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Blog: Sustainability Communications

30 June 2021    


According to Blackrock, in 2020 around US$370 billion was invested globally into sustainable or ESG funds, that’s almost double that of the year before while a growing list of the world’s biggest brands made tangible, measurable commitments to reducing their carbon emissions.

From a communications perspective, what is interesting about this trend is the emphasis on public commitments and public reporting. Investors as well as retail and b2b customers now want to see evidence of a company’s Environmental, Social, and Governance performance. The value of a stock, the price of a product is still fundamental. But decision makers are now looking to engage with companies that can prove they are aligned with a set of ESG expectations which are becoming standardised.

Do you have a publicly available sustainability policy and plan?

Have you set targets to reduce the carbon emissions of your business and your supply chain?

Are you measuring and publicly reporting against your sustainability commitments?

And finally, are you signed up to any global or industry specific sustainability initiatives or frameworks?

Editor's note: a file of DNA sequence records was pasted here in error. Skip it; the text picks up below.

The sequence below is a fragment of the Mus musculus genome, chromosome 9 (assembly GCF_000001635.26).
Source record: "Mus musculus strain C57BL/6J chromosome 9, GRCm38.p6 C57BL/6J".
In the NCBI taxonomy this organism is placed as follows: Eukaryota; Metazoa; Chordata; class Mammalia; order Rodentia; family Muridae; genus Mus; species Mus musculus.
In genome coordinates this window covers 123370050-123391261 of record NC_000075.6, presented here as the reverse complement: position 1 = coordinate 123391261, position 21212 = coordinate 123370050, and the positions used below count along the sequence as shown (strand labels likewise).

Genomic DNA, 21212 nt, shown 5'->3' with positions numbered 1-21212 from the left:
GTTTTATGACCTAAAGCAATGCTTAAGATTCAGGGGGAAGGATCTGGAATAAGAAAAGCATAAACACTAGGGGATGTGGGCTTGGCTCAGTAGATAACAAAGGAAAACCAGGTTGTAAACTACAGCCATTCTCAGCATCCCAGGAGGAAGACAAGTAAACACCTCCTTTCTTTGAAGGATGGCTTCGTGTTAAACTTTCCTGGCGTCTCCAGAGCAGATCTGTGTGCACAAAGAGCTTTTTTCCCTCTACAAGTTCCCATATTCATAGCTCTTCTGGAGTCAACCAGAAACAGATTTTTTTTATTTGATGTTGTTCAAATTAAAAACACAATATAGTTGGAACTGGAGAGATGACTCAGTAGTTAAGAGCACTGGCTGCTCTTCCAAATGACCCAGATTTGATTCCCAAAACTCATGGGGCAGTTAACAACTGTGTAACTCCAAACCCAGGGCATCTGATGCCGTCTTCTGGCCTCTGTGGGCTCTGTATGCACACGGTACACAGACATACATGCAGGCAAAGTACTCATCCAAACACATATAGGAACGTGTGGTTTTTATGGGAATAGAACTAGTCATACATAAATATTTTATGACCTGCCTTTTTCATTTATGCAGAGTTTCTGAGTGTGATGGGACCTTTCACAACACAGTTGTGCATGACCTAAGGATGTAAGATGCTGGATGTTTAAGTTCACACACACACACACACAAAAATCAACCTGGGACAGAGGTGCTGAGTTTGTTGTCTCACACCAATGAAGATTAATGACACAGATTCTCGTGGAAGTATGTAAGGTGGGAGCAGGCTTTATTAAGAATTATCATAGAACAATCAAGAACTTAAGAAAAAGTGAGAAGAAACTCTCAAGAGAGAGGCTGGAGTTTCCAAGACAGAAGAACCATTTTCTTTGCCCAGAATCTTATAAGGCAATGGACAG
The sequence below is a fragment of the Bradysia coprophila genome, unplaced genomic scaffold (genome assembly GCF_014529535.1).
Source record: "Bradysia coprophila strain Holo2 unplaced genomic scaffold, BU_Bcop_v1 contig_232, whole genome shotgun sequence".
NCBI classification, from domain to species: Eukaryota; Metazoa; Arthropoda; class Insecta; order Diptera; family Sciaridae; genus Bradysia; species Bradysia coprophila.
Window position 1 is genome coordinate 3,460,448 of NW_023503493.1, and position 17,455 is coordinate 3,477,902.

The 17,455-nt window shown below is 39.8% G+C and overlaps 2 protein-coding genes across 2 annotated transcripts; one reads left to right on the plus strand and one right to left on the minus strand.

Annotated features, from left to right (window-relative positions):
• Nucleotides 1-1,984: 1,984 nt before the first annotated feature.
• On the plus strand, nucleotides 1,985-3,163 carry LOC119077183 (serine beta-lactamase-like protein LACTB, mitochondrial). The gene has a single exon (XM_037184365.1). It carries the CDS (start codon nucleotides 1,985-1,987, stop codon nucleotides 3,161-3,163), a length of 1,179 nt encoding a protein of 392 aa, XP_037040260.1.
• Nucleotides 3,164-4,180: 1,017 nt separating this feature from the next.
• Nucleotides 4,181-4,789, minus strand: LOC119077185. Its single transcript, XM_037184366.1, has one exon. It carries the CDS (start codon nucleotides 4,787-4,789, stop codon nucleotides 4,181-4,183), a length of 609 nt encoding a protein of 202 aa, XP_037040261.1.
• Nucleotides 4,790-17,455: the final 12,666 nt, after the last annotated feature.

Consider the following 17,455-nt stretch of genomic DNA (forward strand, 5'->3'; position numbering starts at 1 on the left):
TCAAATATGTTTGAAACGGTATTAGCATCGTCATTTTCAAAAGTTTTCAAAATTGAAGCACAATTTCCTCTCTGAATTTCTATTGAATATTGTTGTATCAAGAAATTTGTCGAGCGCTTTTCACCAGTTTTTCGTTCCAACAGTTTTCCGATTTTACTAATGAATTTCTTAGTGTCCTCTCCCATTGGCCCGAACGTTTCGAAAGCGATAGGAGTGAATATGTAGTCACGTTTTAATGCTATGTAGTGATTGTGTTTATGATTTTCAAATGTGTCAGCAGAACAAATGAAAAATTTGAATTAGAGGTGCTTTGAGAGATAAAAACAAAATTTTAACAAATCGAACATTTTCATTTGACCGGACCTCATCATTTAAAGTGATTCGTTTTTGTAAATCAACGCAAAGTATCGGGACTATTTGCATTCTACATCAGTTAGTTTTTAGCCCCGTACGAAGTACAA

These questions may seem daunting, but companies aren’t expected to know all the answers or to reach net-zero overnight. Instead, the expectation is that you will be proactive and transparent in telling your investors and your customers that you acknowledge the challenge and are planning to address it. And while different companies are at massively different stages, there are perhaps a few key actions that all should be following:

  • Firstly, ensure sustainability is brought directly into business and operational planning rather than treating it as an add-on;
  • Secondly, be open with stakeholders on your sustainability plans and commit to disclosing information regularly on progress against targets;
  • And thirdly, start being proactive in talking about what you’re doing and be part of the debate. Even world leading brands are still evolving their sustainability approach. But all of these leading brands are talking about what they’re doing.  

Being sustainable is clearly the right thing to do and should be an obligation for all businesses. But for investors and customers, a company’s sustainability performance is increasingly central to its overall value proposition.

So whether you view it from a purely ethical or purely business standpoint, now is the time to begin to act and to show that you are doing so.

Sam Hardy
Hughes | Consultant